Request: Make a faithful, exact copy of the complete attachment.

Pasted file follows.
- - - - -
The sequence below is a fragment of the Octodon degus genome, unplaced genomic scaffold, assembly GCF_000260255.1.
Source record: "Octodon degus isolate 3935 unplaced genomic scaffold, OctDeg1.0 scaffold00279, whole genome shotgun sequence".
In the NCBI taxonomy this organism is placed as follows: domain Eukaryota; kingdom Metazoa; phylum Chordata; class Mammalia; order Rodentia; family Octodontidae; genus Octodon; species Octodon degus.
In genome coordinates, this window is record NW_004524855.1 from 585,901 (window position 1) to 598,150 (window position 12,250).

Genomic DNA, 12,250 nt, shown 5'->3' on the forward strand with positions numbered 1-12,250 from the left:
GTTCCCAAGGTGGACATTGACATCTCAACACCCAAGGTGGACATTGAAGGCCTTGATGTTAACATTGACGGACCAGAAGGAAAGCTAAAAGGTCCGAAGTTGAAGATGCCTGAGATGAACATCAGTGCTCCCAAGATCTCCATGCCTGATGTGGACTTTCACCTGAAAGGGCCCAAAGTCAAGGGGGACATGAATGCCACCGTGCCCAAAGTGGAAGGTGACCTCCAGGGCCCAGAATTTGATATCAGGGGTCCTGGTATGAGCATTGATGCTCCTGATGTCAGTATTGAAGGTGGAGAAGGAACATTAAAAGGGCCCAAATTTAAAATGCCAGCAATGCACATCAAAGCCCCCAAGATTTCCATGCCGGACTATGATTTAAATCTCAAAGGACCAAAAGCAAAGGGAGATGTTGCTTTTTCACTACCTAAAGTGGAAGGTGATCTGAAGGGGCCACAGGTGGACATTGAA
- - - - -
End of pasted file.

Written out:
The sequence below is a fragment of the Octodon degus genome, unplaced genomic scaffold, assembly GCF_000260255.1.
Source record: "Octodon degus isolate 3935 unplaced genomic scaffold, OctDeg1.0 scaffold00279, whole genome shotgun sequence".
In the NCBI taxonomy this organism is placed as follows: domain Eukaryota; kingdom Metazoa; phylum Chordata; class Mammalia; order Rodentia; family Octodontidae; genus Octodon; species Octodon degus.
In genome coordinates, this window is record NW_004524855.1 from 585,901 (window position 1) to 598,150 (window position 12,250).

Genomic DNA, 12,250 nt, shown 5'->3' on the forward strand with positions numbered 1-12,250 from the left:
GTTCCCAAGGTGGACATTGACATCTCAACACCCAAGGTGGACATTGAAGGCCTTGATGTTAACATTGACGGACCAGAAGGAAAGCTAAAAGGTCCGAAGTTGAAGATGCCTGAGATGAACATCAGTGCTCCCAAGATCTCCATGCCTGATGTGGACTTTCACCTGAAAGGGCCCAAAGTCAAGGGGGACATGAATGCCACCGTGCCCAAAGTGGAAGGTGACCTCCAGGGCCCAGAATTTGATATCAGGGGTCCTGGTATGAGCATTGATGCTCCTGATGTCAGTATTGAAGGTGGAGAAGGAACATTAAAAGGGCCCAAATTTAAAATGCCAGCAATGCACATCAAAGCCCCCAAGATTTCCATGCCGGACTATGATTTAAATCTCAAAGGACCAAAAGCAAAGGGAGATGTTGCTTTTTCACTACCTAAAGTGGAAGGTGATCTGAAGGGGCCACAGGTGGACATTGAA